A whopping N3.2trn would be required in 2024 to avert the recent rise in electricity tariffs. This was noted by the NERC Chairman, Sanusi Garba, on Thursday at the stakeholders meeting summoned in Abuja by the House of Representatives Committee on Power.

In addition, the Chairman noted that there is a lot of investment in the power sector, but it is not sufficient to guarantee a stable supply of power across the country.

He clarified that distribution businesses were only required to pay 10% of their energy invoice before the most recent tariff revision and added that the industry was experiencing liquidity issues due to the absence of financial support.

He went on to say that the power tariff went from 55% to 94% between January 2020 and January 2023 and that “the unification of FX and current inflationary pressures are pushing cost-reflective tariff to N184/kWh.”

“If doing nothing and sitting back is the best course of action, the National Assembly and the Executive would have to provide about N3.2 trillion to pay for subsidy in 2024,” the speaker stated.

Garba added, “Only N185 billion of the N645 billion subsidy in 2023 will be provided.”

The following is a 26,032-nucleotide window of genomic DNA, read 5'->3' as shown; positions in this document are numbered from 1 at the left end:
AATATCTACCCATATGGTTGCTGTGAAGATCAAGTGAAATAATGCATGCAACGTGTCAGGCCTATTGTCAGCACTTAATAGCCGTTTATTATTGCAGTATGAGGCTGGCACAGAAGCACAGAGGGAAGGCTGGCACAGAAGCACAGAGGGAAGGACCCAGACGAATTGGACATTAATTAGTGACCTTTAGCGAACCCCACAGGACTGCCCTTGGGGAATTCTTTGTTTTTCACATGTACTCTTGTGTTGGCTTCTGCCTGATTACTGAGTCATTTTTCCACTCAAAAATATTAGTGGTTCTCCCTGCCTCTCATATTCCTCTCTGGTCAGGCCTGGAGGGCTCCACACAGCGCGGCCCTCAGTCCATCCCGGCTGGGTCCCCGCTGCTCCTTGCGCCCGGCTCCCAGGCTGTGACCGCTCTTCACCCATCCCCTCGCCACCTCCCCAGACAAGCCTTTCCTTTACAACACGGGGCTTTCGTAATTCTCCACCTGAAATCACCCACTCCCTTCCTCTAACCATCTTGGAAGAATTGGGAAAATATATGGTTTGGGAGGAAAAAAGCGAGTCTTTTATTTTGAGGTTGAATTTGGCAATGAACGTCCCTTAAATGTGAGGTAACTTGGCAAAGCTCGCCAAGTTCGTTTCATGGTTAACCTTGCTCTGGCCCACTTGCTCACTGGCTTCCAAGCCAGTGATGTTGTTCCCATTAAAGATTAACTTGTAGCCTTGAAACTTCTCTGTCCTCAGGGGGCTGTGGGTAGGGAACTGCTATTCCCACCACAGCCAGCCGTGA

Musiliu Oseni, the Vice Chairman of NERC, supported the Chairman, justifying the recent rise in electricity tariff as necessary for the sector to continue running.

The lawmakers have commended the efforts of the NERC officials and the DISCOS officials in providing helpful information to the committee regarding the rise in tariffs.

However, it’s been noted that their meeting has yet to be concluded due to the transmission and generating companies’ absence. There will be further consultation the following week.

The lawmakers have also backed the power sector on the increase in electricity tariff, noting that the tariff was meant to have been changed in 2022.

Moreover, the areas being served have grown beyond their previous estimates due to Nigeria’s population expansion, and they also require more funding to expand their network.

“Every day, there are fluctuations in the currency’s value and security risks to power infrastructure, which raises overhead.

“We are not saying yes or no; we want to get more input and find out if gas can be sold to them in naira, so the committee has yet to agree with them fully.





Habeeb Okunlade
Habeeb Okunlade
I'm Habeeb Okunlade. I'm an undergraduate of OAU, and also a professional wordsmith armored with the skill of creating amazing writeups. I pride myself in crafting engaging, and well structured writeups, tailored to the satisfaction of my audience.

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